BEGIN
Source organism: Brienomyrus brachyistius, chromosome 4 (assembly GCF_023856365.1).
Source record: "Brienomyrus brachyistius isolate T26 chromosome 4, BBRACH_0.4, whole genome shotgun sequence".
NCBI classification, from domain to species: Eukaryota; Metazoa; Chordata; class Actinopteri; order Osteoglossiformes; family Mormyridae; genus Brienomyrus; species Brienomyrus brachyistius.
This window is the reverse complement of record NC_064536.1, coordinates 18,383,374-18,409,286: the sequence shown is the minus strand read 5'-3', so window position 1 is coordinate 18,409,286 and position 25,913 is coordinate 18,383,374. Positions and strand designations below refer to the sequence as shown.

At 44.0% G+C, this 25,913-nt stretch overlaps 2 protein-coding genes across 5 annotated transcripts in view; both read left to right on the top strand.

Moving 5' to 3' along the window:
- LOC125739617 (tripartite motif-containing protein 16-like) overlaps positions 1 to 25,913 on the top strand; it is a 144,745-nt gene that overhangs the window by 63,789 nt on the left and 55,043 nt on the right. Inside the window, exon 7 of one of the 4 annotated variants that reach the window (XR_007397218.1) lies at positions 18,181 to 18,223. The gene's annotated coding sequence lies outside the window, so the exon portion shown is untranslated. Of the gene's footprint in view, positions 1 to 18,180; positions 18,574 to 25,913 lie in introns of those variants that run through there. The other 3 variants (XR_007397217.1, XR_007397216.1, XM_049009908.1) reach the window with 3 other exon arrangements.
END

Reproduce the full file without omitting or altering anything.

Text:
Source organism: Brienomyrus brachyistius, chromosome 4 (assembly GCF_023856365.1).
Source record: "Brienomyrus brachyistius isolate T26 chromosome 4, BBRACH_0.4, whole genome shotgun sequence".
NCBI classification, from domain to species: Eukaryota; Metazoa; Chordata; class Actinopteri; order Osteoglossiformes; family Mormyridae; genus Brienomyrus; species Brienomyrus brachyistius.
This window is the reverse complement of record NC_064536.1, coordinates 18,383,374-18,409,286: the sequence shown is the minus strand read 5'-3', so window position 1 is coordinate 18,409,286 and position 25,913 is coordinate 18,383,374. Positions and strand designations below refer to the sequence as shown.

At 44.0% G+C, this 25,913-nt stretch overlaps 2 protein-coding genes across 5 annotated transcripts in view; both read left to right on the top strand.

Moving 5' to 3' along the window:
- LOC125739617 (tripartite motif-containing protein 16-like) overlaps positions 1 to 25,913 on the top strand; it is a 144,745-nt gene that overhangs the window by 63,789 nt on the left and 55,043 nt on the right. Inside the window, exon 7 of one of the 4 annotated variants that reach the window (XR_007397218.1) lies at positions 18,181 to 18,223. The gene's annotated coding sequence lies outside the window, so the exon portion shown is untranslated. Of the gene's footprint in view, positions 1 to 18,180; positions 18,574 to 25,913 lie in introns of those variants that run through there. The other 3 variants (XR_007397217.1, XR_007397216.1, XM_049009908.1) reach the window with 3 other exon arrangements.